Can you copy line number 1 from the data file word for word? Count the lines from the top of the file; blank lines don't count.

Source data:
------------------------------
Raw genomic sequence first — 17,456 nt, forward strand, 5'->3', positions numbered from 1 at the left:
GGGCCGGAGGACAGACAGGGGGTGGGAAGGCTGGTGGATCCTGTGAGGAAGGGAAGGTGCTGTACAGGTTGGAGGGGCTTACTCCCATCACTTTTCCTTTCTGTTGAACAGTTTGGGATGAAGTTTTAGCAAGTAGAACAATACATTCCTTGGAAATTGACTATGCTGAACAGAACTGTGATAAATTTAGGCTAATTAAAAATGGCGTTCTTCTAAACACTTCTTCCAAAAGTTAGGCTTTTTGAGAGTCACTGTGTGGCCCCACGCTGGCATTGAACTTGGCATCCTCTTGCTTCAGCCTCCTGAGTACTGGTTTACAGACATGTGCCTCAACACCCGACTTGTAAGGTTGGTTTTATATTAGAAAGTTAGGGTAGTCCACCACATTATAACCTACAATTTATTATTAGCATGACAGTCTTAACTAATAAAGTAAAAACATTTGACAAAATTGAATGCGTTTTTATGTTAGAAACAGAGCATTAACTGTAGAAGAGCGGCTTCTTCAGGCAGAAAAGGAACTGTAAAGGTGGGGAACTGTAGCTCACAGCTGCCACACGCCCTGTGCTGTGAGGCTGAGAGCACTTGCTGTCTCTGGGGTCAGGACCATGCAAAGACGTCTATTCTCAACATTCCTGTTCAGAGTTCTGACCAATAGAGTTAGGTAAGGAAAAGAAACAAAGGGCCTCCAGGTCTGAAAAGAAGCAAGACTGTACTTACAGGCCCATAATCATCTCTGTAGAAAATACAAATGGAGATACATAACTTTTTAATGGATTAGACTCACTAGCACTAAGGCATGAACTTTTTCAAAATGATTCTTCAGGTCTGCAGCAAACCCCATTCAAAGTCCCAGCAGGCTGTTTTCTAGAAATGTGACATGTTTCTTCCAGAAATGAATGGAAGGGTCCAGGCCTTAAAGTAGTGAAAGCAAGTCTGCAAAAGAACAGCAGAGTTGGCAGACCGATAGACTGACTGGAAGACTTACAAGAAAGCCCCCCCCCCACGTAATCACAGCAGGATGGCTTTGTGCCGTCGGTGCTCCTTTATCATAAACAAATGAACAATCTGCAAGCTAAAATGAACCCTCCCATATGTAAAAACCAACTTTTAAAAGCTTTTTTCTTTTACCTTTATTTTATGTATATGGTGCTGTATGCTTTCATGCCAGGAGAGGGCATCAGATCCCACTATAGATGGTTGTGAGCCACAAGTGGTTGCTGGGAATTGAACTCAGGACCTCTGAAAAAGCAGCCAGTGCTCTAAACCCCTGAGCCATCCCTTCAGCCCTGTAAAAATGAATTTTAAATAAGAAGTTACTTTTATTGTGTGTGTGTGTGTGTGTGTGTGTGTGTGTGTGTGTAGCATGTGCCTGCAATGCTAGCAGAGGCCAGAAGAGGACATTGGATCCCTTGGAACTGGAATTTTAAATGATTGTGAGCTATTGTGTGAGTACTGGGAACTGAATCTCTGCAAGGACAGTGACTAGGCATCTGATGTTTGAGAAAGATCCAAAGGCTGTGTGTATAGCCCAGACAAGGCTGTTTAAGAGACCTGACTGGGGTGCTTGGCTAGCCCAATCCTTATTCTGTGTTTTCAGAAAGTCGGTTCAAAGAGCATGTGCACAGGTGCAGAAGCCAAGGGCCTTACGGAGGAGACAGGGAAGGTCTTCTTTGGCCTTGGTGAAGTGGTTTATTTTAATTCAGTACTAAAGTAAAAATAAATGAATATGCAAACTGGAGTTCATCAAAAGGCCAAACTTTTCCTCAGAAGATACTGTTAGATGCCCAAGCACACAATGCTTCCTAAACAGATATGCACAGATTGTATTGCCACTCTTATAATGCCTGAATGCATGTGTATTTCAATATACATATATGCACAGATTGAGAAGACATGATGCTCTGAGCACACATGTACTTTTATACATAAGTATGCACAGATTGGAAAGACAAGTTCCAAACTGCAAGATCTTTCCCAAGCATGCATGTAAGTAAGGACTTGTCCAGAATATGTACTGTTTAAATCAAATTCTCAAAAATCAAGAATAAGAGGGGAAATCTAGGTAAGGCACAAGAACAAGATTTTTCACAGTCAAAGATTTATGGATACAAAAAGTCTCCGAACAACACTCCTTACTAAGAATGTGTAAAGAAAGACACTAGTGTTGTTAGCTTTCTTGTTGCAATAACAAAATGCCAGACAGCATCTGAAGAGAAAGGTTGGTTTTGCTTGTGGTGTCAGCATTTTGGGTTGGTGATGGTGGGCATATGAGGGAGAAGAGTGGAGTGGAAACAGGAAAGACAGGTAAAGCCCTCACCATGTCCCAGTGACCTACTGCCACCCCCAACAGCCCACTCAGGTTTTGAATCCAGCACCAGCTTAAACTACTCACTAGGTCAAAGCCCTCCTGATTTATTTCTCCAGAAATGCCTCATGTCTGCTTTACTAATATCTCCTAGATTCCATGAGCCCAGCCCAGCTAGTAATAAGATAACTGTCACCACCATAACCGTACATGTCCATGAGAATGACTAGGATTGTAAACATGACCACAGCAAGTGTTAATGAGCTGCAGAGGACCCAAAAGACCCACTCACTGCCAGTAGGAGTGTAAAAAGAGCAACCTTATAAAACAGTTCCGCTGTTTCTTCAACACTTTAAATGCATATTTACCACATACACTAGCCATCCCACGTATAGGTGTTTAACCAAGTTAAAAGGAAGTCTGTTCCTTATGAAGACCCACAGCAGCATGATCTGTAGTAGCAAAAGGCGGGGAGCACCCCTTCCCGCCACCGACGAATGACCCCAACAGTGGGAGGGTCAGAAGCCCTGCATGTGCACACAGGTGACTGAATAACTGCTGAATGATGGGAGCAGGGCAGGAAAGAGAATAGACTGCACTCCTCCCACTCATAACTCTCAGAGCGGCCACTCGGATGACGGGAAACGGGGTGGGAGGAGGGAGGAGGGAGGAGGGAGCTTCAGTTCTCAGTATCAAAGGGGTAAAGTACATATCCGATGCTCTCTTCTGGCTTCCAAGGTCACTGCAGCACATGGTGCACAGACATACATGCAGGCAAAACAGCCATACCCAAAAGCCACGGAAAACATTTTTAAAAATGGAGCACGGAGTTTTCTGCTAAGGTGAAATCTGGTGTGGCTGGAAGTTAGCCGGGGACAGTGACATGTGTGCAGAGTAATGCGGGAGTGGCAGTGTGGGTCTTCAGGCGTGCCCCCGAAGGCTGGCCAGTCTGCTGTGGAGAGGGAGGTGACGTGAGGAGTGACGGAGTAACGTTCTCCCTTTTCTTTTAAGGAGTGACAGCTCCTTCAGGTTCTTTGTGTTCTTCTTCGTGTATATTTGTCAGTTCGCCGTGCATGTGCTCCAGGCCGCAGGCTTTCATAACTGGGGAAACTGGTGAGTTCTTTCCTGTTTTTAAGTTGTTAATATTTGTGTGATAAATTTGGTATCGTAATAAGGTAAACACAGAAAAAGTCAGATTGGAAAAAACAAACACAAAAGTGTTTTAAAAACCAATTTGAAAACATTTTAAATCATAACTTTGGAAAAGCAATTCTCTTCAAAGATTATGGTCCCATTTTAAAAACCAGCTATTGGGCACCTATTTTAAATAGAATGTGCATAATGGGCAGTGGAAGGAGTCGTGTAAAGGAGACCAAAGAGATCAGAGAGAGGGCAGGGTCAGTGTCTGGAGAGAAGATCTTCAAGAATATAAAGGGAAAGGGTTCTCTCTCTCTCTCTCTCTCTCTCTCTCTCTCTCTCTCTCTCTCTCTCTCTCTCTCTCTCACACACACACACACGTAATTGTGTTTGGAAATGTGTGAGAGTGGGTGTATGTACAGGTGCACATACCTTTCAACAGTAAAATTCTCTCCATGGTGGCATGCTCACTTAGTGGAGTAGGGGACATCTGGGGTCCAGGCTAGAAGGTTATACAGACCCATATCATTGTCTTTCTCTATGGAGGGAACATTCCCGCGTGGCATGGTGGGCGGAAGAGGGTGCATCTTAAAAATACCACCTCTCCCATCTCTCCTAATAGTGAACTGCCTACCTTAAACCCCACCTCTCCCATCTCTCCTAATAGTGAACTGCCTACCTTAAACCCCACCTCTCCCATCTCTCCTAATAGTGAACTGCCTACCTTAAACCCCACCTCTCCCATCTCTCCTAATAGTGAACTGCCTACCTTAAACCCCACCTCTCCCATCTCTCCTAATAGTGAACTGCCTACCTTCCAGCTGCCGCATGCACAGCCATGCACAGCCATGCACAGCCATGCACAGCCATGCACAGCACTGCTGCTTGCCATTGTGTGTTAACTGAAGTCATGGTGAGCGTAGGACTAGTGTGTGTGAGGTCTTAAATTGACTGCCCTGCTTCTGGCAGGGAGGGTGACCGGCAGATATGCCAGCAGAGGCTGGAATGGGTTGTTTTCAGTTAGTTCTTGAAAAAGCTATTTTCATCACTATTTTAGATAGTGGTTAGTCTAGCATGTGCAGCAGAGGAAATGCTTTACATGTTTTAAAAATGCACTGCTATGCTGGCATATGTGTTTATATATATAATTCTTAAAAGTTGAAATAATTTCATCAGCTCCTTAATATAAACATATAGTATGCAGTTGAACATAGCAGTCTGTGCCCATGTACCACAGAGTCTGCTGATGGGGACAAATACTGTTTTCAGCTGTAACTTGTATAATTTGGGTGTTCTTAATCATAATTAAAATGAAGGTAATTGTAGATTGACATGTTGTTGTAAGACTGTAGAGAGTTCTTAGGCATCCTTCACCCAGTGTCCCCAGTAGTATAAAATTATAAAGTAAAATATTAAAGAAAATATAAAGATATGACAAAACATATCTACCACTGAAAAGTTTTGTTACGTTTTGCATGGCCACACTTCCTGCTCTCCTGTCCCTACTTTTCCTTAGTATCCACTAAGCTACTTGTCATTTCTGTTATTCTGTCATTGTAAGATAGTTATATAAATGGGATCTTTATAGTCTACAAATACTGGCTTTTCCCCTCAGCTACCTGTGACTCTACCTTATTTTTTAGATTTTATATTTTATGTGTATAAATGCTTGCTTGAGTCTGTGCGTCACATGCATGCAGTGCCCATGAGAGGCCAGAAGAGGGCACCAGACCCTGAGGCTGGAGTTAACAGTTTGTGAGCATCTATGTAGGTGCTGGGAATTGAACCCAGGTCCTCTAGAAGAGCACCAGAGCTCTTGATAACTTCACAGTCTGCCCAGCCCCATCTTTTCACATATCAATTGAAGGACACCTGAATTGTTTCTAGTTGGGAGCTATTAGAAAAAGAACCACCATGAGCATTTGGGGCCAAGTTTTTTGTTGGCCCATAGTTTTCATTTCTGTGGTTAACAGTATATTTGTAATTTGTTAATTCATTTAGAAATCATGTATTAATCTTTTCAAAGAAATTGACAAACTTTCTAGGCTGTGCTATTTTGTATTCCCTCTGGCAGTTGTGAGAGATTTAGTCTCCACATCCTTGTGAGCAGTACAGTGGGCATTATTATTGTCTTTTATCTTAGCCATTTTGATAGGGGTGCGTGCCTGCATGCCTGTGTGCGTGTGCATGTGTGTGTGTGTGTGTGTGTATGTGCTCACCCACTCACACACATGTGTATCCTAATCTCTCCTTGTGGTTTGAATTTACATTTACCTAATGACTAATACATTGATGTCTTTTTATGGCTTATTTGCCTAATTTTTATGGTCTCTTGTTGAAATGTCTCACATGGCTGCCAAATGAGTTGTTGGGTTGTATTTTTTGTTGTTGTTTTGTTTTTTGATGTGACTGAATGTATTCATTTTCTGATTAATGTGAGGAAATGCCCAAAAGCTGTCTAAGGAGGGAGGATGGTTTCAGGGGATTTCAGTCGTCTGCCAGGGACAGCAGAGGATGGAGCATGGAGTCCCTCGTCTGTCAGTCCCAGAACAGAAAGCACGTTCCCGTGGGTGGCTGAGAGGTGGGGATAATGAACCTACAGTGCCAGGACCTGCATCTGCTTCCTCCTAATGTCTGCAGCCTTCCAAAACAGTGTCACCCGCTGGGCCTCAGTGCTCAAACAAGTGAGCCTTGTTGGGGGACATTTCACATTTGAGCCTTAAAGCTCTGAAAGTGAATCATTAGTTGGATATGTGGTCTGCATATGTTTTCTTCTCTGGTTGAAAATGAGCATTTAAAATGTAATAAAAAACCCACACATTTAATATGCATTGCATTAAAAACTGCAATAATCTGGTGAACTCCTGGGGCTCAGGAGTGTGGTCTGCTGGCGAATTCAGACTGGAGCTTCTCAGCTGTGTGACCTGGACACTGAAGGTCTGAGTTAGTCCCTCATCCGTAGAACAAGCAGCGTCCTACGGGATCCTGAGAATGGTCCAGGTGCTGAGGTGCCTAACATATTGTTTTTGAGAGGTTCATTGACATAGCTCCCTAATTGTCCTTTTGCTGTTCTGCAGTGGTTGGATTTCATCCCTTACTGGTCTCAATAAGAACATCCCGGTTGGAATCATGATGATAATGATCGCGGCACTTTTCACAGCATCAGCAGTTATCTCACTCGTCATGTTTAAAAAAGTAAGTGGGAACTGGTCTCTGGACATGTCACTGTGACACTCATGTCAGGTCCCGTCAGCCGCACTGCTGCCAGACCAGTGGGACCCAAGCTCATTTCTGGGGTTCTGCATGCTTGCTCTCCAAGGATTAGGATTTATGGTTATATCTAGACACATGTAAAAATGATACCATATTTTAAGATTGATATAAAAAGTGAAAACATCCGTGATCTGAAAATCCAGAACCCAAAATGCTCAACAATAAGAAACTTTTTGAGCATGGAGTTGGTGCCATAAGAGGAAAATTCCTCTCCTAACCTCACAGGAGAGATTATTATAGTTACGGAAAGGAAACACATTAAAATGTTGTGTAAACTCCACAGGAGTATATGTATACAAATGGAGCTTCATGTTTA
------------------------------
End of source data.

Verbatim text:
Raw genomic sequence first — 17,456 nt, forward strand, 5'->3', positions numbered from 1 at the left: